I’m leaving my business and becoming a politician like Donald Trump. How do I successfully tell my employees, “you’re fired?”

Q.     The GOP debate last night really inspired me. I think it’s time to shut-down my small, local business and go into politics. If The Donald can do it, anyone can, right?? So, next week, I am going to shut my business doors and let each of my five employees know, “you’re fired.” To make their lives a little easier, I would like to offer them some severance pay, say $5,000.00 each. Any advice??

A.     Yes, follow the Donald’s advice and don’t give your money away for free. It’s understandable that you want to help your employees, but you also need to ensure that they don’t file a lawsuit. Accordingly, in return for your company’s money, you will also want to require that the employee sign a severance agreement with a full settlement and release.  This agreement will waive most employment related claims that an employee may have.  The most notable claims that a severance agreement cannot cover are workers’ compensation claims and claims that the employer did not pay all wages during the employee’s time of employment.  In addition, in order to avoid a discrimination claim, the best type of offer would be a standing offer made to all your employees with no pressure that specific employees take the money and leave.  That makes sense because your company would want to avoid any claim that you are only targeting a certain type of protected employees, such as employees over forty years old.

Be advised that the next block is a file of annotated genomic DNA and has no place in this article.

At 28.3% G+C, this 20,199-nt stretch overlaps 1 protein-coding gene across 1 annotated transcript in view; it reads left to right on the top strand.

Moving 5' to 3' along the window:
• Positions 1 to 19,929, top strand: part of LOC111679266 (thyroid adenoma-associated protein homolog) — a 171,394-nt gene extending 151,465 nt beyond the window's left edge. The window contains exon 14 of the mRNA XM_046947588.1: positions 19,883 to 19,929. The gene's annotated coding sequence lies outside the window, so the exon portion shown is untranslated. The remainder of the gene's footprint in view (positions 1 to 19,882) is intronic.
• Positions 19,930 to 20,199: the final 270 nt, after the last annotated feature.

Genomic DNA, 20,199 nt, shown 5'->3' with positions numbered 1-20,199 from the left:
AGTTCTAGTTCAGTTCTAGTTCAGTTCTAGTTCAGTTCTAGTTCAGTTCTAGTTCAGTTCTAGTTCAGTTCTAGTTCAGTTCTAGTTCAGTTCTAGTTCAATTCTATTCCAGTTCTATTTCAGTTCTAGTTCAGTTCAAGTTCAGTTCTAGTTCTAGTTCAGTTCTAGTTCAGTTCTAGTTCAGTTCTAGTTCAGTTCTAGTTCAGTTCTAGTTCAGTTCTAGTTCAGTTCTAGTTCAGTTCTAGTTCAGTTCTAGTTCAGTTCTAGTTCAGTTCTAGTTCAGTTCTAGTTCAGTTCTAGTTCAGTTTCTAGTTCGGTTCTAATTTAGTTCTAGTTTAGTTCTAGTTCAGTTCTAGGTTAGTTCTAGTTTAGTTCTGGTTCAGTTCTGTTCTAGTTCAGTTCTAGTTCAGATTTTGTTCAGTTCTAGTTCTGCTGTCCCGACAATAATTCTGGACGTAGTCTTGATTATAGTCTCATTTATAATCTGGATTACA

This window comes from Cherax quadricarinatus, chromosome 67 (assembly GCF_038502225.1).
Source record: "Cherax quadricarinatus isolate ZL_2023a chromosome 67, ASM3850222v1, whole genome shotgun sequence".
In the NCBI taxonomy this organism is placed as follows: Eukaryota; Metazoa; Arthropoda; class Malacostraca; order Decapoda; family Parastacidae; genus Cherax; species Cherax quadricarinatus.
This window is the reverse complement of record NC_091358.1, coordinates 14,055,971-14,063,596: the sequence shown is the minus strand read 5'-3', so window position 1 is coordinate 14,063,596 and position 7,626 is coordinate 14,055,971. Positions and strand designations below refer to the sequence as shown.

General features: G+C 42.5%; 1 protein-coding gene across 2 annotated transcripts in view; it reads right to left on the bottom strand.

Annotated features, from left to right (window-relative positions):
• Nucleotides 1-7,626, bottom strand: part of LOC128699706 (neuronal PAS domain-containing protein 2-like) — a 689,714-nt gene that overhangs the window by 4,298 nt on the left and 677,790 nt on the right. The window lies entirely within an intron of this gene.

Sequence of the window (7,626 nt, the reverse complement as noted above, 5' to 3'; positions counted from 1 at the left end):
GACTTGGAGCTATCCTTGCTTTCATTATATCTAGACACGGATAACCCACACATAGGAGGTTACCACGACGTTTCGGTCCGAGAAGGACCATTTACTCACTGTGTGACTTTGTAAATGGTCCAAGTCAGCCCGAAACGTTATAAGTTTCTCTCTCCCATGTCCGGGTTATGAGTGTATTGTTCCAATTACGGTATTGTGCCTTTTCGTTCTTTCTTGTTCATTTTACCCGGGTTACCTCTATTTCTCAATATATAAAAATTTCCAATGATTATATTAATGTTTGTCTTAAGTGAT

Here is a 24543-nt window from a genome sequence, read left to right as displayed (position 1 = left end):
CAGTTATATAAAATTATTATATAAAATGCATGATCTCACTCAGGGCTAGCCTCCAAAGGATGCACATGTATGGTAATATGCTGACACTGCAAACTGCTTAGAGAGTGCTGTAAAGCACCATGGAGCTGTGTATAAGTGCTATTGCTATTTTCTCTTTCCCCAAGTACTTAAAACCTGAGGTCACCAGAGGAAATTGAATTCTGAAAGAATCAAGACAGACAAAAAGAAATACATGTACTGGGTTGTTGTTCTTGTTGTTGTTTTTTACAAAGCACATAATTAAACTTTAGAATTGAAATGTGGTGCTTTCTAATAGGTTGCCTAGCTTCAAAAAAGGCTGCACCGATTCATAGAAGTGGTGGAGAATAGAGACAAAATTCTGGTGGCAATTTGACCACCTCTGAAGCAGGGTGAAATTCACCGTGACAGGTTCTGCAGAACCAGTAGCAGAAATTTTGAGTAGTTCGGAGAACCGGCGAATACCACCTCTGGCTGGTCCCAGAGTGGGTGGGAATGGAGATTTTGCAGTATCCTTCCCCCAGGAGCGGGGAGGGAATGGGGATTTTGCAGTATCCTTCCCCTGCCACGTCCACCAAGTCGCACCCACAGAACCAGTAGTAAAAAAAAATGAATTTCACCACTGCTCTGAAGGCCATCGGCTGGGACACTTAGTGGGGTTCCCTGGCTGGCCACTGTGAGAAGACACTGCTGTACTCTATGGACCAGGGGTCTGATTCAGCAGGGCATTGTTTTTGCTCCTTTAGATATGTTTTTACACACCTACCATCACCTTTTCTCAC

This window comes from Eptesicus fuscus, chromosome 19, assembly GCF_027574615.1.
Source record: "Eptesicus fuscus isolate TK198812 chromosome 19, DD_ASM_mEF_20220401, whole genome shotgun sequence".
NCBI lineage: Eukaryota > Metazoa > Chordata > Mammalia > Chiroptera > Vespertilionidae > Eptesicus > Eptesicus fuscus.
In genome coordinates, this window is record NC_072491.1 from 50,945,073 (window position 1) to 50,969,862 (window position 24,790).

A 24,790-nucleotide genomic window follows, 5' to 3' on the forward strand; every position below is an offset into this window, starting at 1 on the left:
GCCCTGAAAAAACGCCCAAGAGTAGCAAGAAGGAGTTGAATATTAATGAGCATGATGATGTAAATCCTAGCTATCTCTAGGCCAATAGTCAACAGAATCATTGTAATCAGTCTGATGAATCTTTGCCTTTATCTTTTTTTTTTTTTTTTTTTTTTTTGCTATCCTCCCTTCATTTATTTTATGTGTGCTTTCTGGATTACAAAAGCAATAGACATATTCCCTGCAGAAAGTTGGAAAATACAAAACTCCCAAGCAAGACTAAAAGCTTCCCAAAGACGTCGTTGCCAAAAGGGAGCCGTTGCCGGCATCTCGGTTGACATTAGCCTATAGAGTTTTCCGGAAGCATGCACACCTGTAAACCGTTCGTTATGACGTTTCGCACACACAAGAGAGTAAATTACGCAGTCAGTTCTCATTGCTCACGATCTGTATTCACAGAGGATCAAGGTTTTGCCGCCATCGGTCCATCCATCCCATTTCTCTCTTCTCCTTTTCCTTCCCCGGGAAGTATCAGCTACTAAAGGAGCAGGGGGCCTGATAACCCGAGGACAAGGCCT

Severance agreements with a settlement and release are rarely a bad idea.  Although, as noted above, they don’t protect your company against all claims. However, if the employee signs the agreement, you can rest assured that you are protected against the large majority of employee-related claims.

There are some other issues with a business closure (i.e. the WARN Act and California Labor Code section 1400 et seq.) that may require you to provide a 60 day notice of the closure of your business to all employees. However, those requirements are only for larger companies that employ 75 or more employees and are terminating 50 or more employees within 30 days.

Good luck with politics.  If last night was any sign of what the future holds, we are in for a big showdown in the upcoming election year.  Let’s just hope whoever is elected makes progress helping businesses . . . ’til then, we are here to answer your questions.

This Legal Update / Bulletin is for educational purposes only as well as to give you general information and a general understanding of the law, not to provide specific legal advice. The hypothetical question is posed to illustrate a point and does not contemplate all potential legal considerations This update should not be used as a substitute for competent legal advice from a licensed professional attorney in your state.

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